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From a lot of 6 items containing 2 defective items, a sample of 4 items are drawn at random. Let the random variable $X$ denote the number of defective items in the sample. If the sample is drawn without replacement, find Mean of X. 

Last updated date: 20th Jun 2024
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Hint: We see that the random variable $X$ can take the values $X=0,X=1,X=2$since there can be 0 or 1 or 2 defective items from the selected sample. We find $P\left( X=0 \right)$ by finding a number of ways to select 0 defective items from 2 defective items simultaneously 4 defective terms from 6 defective items. We similarly find $P\left( X=1 \right),P\left( X=2 \right)$. We find the mean as $\sum{{{x}_{i}}P\left( X={{x}_{i}} \right)}$ where$i=1,2,3$.

Complete step-by-step solution:
We are given that From a lot of 6 items containing 2 defective items, a sample of 4 items are drawn at random. We can select out defective items in ${}^{6}{{C}_{4}}$ ways which is the total number of outcomes. 
We are further given that the random variable $X$ denotes the number of defective items in the sample and the sample is drawn without replacement. So if there is no defective item in the sample$X=0$, if there is one defective item in the sample $X=1$ and if there is two defective items in the sample $X=2$ .
We select 0 defective items from 2 defective item in ${}^{2}{{C}_{0}}$ way and 4 non-defective items from 4 non-defective items in ${}^{4}{{C}_{4}}$ ways. So by rule of product the number of ways we can select 4 items where 0 items are defective is ${}^{2}{{C}_{0}}\times {}^{4}{{C}_{1}}$. So the probability that there is 0 defective items in the sample is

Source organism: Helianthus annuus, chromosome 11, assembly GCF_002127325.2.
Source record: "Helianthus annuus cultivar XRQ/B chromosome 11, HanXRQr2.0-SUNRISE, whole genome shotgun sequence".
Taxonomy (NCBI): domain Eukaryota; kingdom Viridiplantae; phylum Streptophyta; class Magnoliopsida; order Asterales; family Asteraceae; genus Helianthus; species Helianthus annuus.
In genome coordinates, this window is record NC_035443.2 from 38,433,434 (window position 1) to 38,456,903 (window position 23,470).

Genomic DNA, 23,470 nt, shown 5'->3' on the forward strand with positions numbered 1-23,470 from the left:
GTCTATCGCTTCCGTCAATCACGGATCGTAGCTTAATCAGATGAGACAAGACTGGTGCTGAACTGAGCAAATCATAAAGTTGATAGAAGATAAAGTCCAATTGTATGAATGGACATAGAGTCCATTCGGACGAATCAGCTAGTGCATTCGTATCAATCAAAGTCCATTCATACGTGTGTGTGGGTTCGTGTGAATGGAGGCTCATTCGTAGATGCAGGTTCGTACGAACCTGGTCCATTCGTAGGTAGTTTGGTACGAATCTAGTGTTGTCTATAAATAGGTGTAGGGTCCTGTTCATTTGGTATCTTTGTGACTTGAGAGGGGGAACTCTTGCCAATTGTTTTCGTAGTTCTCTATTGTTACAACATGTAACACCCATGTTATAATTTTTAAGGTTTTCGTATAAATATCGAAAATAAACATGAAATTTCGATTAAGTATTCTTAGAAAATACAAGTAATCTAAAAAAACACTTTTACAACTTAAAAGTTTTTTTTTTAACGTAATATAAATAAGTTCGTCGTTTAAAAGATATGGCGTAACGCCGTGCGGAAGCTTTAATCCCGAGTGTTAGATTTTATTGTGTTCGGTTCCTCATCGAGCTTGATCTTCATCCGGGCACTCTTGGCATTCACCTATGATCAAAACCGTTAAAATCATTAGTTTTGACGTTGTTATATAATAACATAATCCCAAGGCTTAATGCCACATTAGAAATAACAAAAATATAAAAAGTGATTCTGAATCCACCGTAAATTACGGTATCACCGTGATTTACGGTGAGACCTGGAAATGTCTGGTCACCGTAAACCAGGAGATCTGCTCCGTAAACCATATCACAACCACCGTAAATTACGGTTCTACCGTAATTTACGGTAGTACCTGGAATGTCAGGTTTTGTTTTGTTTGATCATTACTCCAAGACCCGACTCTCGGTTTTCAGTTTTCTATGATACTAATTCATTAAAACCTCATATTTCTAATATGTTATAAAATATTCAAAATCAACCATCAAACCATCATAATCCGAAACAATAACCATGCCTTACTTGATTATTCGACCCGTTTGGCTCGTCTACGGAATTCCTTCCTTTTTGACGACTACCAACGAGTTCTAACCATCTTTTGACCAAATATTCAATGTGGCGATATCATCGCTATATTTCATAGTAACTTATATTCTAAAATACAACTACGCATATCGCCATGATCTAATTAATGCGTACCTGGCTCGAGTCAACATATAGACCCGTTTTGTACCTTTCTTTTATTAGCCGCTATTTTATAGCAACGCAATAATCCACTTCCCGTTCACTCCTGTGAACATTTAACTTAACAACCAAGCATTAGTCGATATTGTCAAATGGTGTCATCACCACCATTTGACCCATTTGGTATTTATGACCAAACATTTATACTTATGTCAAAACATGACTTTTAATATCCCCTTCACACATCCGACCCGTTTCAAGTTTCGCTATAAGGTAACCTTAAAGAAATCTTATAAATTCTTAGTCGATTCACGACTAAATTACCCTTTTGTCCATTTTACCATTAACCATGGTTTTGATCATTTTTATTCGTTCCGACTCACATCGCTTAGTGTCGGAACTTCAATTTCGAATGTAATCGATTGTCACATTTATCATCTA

$P\left( X=0 \right)=\dfrac{{}^{2}{{C}_{0}}\times {}^{4}{{C}_{4}}}{{}^{6}{{C}_{4}}}=\dfrac{1\times 1}{15}=\dfrac{1}{15}$
We select 1 defective item from 2 defective item in ${}^{2}{{C}_{1}}$ way and 3 non-defective items from 4 non-defective items in ${}^{4}{{C}_{3}}$ ways. So by rule of product the number of ways we can select 4 items where 1 item is defective is ${}^{2}{{C}_{1}}\times {}^{4}{{C}_{3}}$. So the probability that there is 1 defective item in the sample is
$P\left( X=1 \right)=\dfrac{{}^{2}{{C}_{1}}\times {}^{4}{{C}_{3}}}{{}^{6}{{C}_{4}}}=\dfrac{2\times 4}{15}=\dfrac{8}{15}$
We select 2 defective items from 2 defective items in ${}^{2}{{C}_{2}}$ way and 2 non-defective items from 2 non-defective items in ${}^{4}{{C}_{4}}$ ways. So by rule of product the number of ways we can select 4 items where 2 items are defective is ${}^{2}{{C}_{2}}\times {}^{4}{{C}_{2}}$. So the probability that there is 2 defective items in the sample is
$P\left( X=2 \right)=\dfrac{{}^{2}{{C}_{2}}\times {}^{4}{{C}_{2}}}{{}^{6}{{C}_{4}}}=\dfrac{1\times 6}{15}=\dfrac{6}{15}$
So the expectation mean of the random variable $X$ is
\begin{align} & E\left( X \right)=0\cdot P\left( X=0 \right)+1\cdot P\left( X=1 \right)+2\cdot \left( X=2 \right) \\ & \Rightarrow E\left( X \right)=0\cdot \dfrac{1}{15}+1\cdot \dfrac{8}{15}+2\cdot \dfrac{6}{15} \\ & \Rightarrow E\left( X \right)=\dfrac{8}{15}+\dfrac{12}{15}=\dfrac{20}{15}=\dfrac{4}{3} \\ \end{align}

Note: We note that we can select $r$ objects from $n$ distinct objects without replacement in ${}^{n}{{C}_{r}}=\dfrac{n!}{r!\left( n-r \right)!}$ ways otherwise with replacement in ${}^{n+r-1}{{C}_{r}}$ ways. We also note that the mean or expected value of a random variable that has finite outcomes ${{x}_{1}},{{x}_{2}},...,{{x}_{k}}$ with probabilities ${{p}_{1}},{{p}_{2}},...,{{p}_{k}}$ is given by $E\left( X \right)=\sum{{{x}_{i}}{{p}_{i}}}$and the variance is given by $Var\left( X \right)=E\left( {{X}^{2}} \right)-{{\left( E\left( X \right) \right)}^{2}}$.